I also worry about a possible consequence of managing to budget. Boldly doing new things brings with it the risks of busting budgets. Look at the string of missions starting in the mid-2000’s that exceeded budgets by 19%+: the Mars Spirit and Opportunity rovers, the Mercury MESSENGER orbiter, the Kepler exoplanet telescope, the Dawn asteroid mission, and the Curiosity rover. All required new designs and often significant technology development to achieve their goals.
The easiest way to stay within budget is to push the envelope as little as possible. The Mars MAVEN mission returns to the Red Planet and reuses substantial portions of the Mars Reconnaissance Orbiter’s spacecraft design. The recently completed lunar GRAIL gravity mapping mission largely reused the spacecraft design of the similar GRACE terrestrial mission. The 2020 Mars rover mission will reuse the design of the Mars Curiosity rover. The recently selected Mars InSight lander largely reuses the design of the Phoenix lander.
InSight’s competitors for selection, by contrast, would have required new designs to either hop across the surface of a comet or to land on a Titan lake. When NASA selected the InSight mission, its managers emphasized that the science potential of the three were all high, but that the InSight mission had the lowest development risk.
Out of the last nine NASA planetary missions launched or selected for future launch, only two would go to a destination other than the moon or Mars. This followed a previous string of missions to comets, asteroids, Mercury, and Pluto as well as Mars and the moon.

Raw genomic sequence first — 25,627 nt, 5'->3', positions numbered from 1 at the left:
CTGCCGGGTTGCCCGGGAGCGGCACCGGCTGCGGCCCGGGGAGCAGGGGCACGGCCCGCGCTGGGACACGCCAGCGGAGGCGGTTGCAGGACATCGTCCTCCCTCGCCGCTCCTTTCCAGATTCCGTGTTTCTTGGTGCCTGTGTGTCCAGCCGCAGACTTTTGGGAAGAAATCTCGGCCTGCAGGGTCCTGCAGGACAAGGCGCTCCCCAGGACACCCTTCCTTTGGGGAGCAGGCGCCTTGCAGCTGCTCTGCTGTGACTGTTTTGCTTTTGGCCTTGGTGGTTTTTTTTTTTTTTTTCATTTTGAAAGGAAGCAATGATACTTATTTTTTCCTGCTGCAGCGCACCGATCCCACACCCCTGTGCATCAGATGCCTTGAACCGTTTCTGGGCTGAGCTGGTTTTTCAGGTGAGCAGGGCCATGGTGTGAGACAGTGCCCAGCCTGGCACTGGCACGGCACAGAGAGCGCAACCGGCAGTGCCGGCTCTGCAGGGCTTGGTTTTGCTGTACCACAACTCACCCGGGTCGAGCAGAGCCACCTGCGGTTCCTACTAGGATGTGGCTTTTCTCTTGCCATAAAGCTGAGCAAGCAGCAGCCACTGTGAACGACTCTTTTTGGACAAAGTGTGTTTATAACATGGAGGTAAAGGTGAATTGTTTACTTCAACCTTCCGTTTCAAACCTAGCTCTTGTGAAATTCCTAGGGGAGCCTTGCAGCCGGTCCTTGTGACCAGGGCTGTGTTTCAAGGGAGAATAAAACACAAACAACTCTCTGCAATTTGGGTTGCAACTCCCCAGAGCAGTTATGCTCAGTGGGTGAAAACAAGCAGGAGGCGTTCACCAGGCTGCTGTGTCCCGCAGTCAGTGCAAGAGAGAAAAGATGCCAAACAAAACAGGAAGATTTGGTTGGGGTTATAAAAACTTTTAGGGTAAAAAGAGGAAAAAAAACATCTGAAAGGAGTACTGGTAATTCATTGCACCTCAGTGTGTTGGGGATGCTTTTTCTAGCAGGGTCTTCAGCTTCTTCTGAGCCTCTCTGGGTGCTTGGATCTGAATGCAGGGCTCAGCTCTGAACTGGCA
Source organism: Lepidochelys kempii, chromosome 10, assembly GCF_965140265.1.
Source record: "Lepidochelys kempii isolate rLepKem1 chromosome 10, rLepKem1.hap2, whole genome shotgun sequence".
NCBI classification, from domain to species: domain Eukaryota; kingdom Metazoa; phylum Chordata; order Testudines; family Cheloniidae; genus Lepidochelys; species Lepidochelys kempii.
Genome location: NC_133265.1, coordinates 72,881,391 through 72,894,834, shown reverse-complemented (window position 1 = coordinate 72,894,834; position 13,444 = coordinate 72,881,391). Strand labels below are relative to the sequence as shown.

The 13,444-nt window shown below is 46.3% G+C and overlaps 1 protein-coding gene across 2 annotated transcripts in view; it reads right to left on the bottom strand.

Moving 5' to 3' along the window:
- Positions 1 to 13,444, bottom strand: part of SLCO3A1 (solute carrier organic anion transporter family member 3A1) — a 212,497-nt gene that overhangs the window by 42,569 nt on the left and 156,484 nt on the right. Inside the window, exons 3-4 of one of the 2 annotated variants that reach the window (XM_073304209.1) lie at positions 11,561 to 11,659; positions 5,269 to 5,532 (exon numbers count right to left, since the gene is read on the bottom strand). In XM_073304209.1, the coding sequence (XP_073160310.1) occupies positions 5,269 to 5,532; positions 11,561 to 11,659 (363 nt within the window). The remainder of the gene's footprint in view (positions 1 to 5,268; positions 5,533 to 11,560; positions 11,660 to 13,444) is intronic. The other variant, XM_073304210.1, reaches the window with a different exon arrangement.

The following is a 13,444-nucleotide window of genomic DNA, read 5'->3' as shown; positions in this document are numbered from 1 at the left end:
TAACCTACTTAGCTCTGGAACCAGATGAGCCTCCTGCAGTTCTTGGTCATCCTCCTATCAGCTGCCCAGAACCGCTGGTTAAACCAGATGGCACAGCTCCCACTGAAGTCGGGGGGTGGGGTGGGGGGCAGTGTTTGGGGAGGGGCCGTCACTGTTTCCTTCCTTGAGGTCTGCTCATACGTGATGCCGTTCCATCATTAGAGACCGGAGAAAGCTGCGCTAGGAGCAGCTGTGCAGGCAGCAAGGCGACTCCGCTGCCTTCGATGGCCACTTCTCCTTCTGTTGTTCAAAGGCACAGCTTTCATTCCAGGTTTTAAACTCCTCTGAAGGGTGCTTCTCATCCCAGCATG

Managing the tension between fiscal responsibility and doing new things is difficult, but perhaps doable. The New Frontiers program Jupiter Juno and Pluto New Horizons missions both will boldly go to new destinations. Both also appear to have done so while staying within their development budgets. However, both also are among the more expensive missions on the list below. Perhaps bolder missions require larger budgets.
Or perhaps significant new designs would benefit from longer early design phases than is typically done. After design began, the Juno mission was delayed approximately two years because of other budget issues at NASA. At one meeting I listened to, it was stated that the design team put the extra time to good use maturing the design and reducing implementation (and budget) risk.
It's also likely that NASA and principal investigators have become better at understanding the kinds of missions that are capable in cost-capped programs such as the Discovery program. The early Discovery missions came in under or near budget. Then there were a string of more ambitious Discovery missions that came in significantly above their initial estimates. The last four Discovery and Mars Scout missions appear to have returned to staying within their budgets.